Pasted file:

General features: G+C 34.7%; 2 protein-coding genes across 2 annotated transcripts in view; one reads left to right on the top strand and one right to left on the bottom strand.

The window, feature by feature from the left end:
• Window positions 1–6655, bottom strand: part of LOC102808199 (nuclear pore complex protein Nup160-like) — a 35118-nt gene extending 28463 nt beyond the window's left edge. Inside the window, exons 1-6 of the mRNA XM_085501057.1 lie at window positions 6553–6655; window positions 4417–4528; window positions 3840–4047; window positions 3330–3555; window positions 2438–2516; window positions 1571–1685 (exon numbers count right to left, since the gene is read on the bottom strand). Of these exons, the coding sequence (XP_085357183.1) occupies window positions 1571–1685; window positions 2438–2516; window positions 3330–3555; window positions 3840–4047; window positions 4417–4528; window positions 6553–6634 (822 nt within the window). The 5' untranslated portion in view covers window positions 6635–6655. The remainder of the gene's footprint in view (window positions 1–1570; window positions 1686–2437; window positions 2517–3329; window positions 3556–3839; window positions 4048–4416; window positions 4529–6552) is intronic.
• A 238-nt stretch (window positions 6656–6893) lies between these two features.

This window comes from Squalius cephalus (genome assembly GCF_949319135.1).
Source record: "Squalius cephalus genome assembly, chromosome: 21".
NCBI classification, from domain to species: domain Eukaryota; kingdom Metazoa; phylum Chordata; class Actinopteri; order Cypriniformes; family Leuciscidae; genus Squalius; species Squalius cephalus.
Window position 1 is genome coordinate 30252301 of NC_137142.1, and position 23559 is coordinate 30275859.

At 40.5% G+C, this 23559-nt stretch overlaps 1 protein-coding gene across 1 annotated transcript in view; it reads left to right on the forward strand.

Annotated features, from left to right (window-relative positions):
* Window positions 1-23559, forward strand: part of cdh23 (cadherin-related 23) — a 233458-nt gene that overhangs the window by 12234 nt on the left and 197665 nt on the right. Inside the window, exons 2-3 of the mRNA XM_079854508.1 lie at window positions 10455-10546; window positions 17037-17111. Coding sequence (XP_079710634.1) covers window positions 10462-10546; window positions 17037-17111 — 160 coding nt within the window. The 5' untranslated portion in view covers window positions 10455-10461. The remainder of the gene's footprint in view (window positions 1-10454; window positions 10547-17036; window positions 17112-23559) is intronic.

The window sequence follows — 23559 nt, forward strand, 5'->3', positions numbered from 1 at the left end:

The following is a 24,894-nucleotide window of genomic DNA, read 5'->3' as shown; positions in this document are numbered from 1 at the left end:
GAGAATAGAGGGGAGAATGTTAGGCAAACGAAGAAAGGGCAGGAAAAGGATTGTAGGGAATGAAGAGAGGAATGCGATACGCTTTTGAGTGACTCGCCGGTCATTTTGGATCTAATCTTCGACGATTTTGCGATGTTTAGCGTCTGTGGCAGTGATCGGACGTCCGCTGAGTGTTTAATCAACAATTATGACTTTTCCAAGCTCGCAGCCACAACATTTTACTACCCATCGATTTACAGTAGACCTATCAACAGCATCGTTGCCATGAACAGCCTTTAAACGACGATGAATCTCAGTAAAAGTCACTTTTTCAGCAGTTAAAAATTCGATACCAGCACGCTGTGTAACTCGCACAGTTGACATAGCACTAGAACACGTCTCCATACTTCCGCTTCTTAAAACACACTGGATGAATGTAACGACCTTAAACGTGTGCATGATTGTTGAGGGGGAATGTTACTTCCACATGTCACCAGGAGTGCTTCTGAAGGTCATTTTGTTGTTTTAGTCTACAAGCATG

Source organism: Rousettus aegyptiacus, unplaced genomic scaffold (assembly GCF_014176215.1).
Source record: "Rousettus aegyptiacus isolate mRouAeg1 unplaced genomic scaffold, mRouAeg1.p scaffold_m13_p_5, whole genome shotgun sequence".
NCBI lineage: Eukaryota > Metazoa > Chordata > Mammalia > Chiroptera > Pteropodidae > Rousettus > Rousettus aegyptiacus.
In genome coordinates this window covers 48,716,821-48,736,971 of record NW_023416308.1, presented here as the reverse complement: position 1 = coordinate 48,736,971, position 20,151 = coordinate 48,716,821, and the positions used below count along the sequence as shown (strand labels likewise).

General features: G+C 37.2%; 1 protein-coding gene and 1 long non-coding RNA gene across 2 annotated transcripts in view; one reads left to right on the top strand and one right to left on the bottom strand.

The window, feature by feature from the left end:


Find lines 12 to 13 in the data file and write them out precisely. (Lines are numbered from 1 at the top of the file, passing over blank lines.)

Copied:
The window sequence follows — 23559 nt, forward strand, 5'->3', positions numbered from 1 at the left end:

The following is a 24,894-nucleotide window of genomic DNA, read 5'->3' as shown; positions in this document are numbered from 1 at the left end: